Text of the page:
You may want to put some of the money you have into a savings account as a financial buffer to help you through any tough times ahead. With no word on how long the COVID-19 pandemic will last, making a rainy-day fund isn’t the worst idea.

If you have outstanding debts, now may be the time to consider chipping away at them. Whether you have a credit card to pay off, or want to get ahead on your home loan, paying down your debts can make a real difference to how much interest you pay in total. If you’ve got multiple debts, experts generally recommend starting with the debt with the highest interest rate first.

Further, you may also want to consider renovating or upgrading your home. Investing your savings back into your home may add value to your property in the long run. Further, you may also be eligible for the $25,000 grant for home renovations on offer from the government.

Did you find this helpful? Why not share this news?

This article was reviewed by Finance Writer Alison Cheung before it was published as part of RateCity's Fact Check process.



Money Health Newsletter

Subscribe for news, tips and expert opinions to help you make smarter financial decisions

By signing up, you agree to the RateCity Privacy Policy, Terms of Use and Disclaimer.


Learn more about bank accounts

How do you transfer money from PayPal to a bank account?

Transferring money from PayPal to an Australian bank account is simple. Just follow these three steps:

  • Go to your Wallet
  • Click ‘Transfer Money’
  • Follow the instructions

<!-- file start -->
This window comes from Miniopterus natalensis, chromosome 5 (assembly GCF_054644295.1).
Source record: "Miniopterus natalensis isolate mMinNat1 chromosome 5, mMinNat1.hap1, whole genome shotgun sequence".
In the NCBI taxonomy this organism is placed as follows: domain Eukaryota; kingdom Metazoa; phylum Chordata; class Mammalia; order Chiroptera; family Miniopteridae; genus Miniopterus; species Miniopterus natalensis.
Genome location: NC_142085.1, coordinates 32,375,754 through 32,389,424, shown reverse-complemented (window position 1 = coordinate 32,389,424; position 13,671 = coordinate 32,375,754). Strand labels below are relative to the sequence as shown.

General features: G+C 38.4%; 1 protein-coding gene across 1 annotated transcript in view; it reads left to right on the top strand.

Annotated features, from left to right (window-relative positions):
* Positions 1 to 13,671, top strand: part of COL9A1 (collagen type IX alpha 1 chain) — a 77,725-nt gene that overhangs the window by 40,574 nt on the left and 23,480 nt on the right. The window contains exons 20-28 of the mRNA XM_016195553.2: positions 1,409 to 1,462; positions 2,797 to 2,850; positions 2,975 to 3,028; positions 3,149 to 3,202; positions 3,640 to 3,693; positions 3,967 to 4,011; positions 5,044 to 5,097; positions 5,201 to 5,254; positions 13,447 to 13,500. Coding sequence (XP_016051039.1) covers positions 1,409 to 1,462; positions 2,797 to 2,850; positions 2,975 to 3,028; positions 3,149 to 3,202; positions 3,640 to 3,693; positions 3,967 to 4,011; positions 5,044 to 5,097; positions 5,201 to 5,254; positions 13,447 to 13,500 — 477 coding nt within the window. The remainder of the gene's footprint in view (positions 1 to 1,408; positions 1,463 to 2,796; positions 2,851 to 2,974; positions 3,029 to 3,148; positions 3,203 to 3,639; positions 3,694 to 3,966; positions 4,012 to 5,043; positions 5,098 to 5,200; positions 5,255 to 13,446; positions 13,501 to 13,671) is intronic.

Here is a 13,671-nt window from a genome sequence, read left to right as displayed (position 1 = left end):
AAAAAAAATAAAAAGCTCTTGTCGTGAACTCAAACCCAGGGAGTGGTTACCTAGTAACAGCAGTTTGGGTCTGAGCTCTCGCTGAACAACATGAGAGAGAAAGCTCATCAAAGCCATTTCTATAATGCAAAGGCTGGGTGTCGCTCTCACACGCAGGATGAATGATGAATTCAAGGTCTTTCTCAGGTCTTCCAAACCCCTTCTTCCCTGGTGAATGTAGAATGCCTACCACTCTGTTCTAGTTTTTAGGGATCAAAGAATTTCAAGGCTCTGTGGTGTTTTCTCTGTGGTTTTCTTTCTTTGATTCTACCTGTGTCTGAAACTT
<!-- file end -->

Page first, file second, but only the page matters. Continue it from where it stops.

The money will take three to seven business days to reach your bank account.

Once you’ve made the transfer request, it can’t be withdrawn.

How do you set up a bank account online?

Once you’ve compared bank accounts and found the right one, the process of opening a bank account online is quite simple and can be done in around 10 minutes.

To set up a bank account online, you’ll need to prove your identity and provide an approved form of ID as well as your tax file number (TFN).

If you’re a new customer of the bank, you’ll need to verify your identity and potentially upload documents before you can complete your online application.

Once your ID has been verified and you’ve set up your bank account online, you should receive your bank cards in the mail along with your PIN and any other account details.

How can I wire money to a bank account?

You can wire money to an Australian bank account either through your own bank or by using a money transfer company such as Western Union or MoneyGram. Either way, you’ll need the other person’s name, BSB number and account number. If you use a money transfer company, you might also need to provide the recipient’s address for large payments.

How can I check my bank account balance online?

Checking your bank account balance online is a simple process. Once you’ve logged in to your online banking, clock on the relevant account and the balance should be visible.

How do I transfer money from Paypal to my bank account?

Transferring cash from Paypal into your bank account is simple…if you have a Paypal account that is.

Once you’re logged into your Paypal account, the account balance will appear on your home page. Below your balance are two options:

  • Add money
  • Withdraw money

Choose option two if you want to transfer money from your Paypal account to your personal bank account.